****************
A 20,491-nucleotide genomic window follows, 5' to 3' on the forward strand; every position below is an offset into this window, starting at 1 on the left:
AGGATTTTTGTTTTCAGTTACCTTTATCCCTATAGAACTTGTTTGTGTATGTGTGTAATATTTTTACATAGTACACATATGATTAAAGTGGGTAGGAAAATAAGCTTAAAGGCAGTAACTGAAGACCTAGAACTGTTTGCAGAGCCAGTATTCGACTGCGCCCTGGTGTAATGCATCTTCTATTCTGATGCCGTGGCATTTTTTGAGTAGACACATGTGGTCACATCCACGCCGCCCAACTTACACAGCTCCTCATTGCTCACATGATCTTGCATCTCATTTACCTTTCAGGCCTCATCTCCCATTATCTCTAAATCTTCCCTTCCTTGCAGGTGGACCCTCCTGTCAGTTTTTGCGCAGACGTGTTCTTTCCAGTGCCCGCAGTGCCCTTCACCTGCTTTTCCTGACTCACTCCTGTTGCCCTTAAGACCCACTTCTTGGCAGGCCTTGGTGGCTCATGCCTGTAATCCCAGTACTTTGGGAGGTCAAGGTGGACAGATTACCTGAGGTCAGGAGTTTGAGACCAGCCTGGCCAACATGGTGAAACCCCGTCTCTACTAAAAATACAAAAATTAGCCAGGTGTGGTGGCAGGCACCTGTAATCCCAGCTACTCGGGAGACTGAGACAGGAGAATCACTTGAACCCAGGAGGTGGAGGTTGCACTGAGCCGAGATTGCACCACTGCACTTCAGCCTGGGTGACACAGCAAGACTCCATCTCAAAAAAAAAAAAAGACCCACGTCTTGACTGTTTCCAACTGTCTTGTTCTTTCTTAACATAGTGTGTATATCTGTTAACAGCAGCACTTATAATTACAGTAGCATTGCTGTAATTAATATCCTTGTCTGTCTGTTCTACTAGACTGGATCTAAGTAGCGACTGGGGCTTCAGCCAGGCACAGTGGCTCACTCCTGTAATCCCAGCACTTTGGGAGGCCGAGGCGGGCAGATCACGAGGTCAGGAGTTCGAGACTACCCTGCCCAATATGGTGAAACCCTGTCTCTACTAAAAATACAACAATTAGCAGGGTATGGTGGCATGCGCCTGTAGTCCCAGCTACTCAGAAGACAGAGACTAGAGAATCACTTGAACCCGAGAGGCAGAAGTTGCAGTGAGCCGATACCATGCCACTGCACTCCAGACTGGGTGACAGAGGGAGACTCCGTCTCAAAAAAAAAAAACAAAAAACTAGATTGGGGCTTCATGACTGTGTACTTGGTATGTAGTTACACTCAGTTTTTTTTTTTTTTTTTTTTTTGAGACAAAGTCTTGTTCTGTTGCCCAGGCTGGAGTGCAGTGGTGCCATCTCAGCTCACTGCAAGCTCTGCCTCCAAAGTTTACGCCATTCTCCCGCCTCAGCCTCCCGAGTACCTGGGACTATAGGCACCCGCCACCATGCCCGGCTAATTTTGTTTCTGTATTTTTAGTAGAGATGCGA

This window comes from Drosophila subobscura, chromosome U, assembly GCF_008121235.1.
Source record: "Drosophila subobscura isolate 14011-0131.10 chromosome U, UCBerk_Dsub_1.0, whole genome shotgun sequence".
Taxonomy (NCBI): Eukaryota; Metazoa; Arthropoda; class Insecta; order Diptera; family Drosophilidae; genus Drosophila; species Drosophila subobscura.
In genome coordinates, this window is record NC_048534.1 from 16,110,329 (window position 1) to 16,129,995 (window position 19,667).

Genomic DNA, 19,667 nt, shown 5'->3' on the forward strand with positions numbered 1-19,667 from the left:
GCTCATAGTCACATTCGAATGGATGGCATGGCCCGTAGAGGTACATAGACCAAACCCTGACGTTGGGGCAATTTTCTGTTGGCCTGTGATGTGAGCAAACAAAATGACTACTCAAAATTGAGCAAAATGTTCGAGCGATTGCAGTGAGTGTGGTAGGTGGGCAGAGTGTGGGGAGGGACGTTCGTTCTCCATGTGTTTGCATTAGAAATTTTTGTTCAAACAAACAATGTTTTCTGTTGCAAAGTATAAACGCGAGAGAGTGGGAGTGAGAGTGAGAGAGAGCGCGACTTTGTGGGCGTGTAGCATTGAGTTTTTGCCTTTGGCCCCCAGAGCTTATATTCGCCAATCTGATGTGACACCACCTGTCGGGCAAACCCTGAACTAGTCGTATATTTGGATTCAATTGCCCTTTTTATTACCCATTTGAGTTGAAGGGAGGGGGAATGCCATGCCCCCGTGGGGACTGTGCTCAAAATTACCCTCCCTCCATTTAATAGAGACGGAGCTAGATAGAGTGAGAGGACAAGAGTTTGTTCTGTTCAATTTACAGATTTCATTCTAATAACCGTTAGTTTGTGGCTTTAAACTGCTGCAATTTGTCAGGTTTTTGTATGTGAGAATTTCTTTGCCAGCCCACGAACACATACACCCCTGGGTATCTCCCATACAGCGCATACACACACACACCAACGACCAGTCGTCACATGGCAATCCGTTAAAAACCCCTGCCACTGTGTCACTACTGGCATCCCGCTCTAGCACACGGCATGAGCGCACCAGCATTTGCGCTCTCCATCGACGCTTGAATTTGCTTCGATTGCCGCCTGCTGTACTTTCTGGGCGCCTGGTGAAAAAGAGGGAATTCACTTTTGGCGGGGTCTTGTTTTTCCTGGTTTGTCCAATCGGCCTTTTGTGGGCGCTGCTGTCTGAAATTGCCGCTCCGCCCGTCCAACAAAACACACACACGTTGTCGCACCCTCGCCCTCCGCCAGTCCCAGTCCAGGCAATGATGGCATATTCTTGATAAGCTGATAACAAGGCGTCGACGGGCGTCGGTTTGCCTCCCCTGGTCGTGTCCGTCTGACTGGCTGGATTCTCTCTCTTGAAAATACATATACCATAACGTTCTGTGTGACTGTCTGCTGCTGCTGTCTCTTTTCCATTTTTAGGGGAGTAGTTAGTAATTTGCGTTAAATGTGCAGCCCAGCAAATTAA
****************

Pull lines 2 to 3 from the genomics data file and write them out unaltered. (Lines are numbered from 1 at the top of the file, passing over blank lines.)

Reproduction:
AGGATTTTTGTTTTCAGTTACCTTTATCCCTATAGAACTTGTTTGTGTATGTGTGTAATATTTTTACATAGTACACATATGATTAAAGTGGGTAGGAAAATAAGCTTAAAGGCAGTAACTGAAGACCTAGAACTGTTTGCAGAGCCAGTATTCGACTGCGCCCTGGTGTAATGCATCTTCTATTCTGATGCCGTGGCATTTTTTGAGTAGACACATGTGGTCACATCCACGCCGCCCAACTTACACAGCTCCTCATTGCTCACATGATCTTGCATCTCATTTACCTTTCAGGCCTCATCTCCCATTATCTCTAAATCTTCCCTTCCTTGCAGGTGGACCCTCCTGTCAGTTTTTGCGCAGACGTGTTCTTTCCAGTGCCCGCAGTGCCCTTCACCTGCTTTTCCTGACTCACTCCTGTTGCCCTTAAGACCCACTTCTTGGCAGGCCTTGGTGGCTCATGCCTGTAATCCCAGTACTTTGGGAGGTCAAGGTGGACAGATTACCTGAGGTCAGGAGTTTGAGACCAGCCTGGCCAACATGGTGAAACCCCGTCTCTACTAAAAATACAAAAATTAGCCAGGTGTGGTGGCAGGCACCTGTAATCCCAGCTACTCGGGAGACTGAGACAGGAGAATCACTTGAACCCAGGAGGTGGAGGTTGCACTGAGCCGAGATTGCACCACTGCACTTCAGCCTGGGTGACACAGCAAGACTCCATCTCAAAAAAAAAAAAAGACCCACGTCTTGACTGTTTCCAACTGTCTTGTTCTTTCTTAACATAGTGTGTATATCTGTTAACAGCAGCACTTATAATTACAGTAGCATTGCTGTAATTAATATCCTTGTCTGTCTGTTCTACTAGACTGGATCTAAGTAGCGACTGGGGCTTCAGCCAGGCACAGTGGCTCACTCCTGTAATCCCAGCACTTTGGGAGGCCGAGGCGGGCAGATCACGAGGTCAGGAGTTCGAGACTACCCTGCCCAATATGGTGAAACCCTGTCTCTACTAAAAATACAACAATTAGCAGGGTATGGTGGCATGCGCCTGTAGTCCCAGCTACTCAGAAGACAGAGACTAGAGAATCACTTGAACCCGAGAGGCAGAAGTTGCAGTGAGCCGATACCATGCCACTGCACTCCAGACTGGGTGACAGAGGGAGACTCCGTCTCAAAAAAAAAAAACAAAAAACTAGATTGGGGCTTCATGACTGTGTACTTGGTATGTAGTTACACTCAGTTTTTTTTTTTTTTTTTTTTTTGAGACAAAGTCTTGTTCTGTTGCCCAGGCTGGAGTGCAGTGGTGCCATCTCAGCTCACTGCAAGCTCTGCCTCCAAAGTTTACGCCATTCTCCCGCCTCAGCCTCCCGAGTACCTGGGACTATAGGCACCCGCCACCATGCCCGGCTAATTTTGTTTCTGTATTTTTAGTAGAGATGCGA

This window comes from Drosophila subobscura, chromosome U, assembly GCF_008121235.1.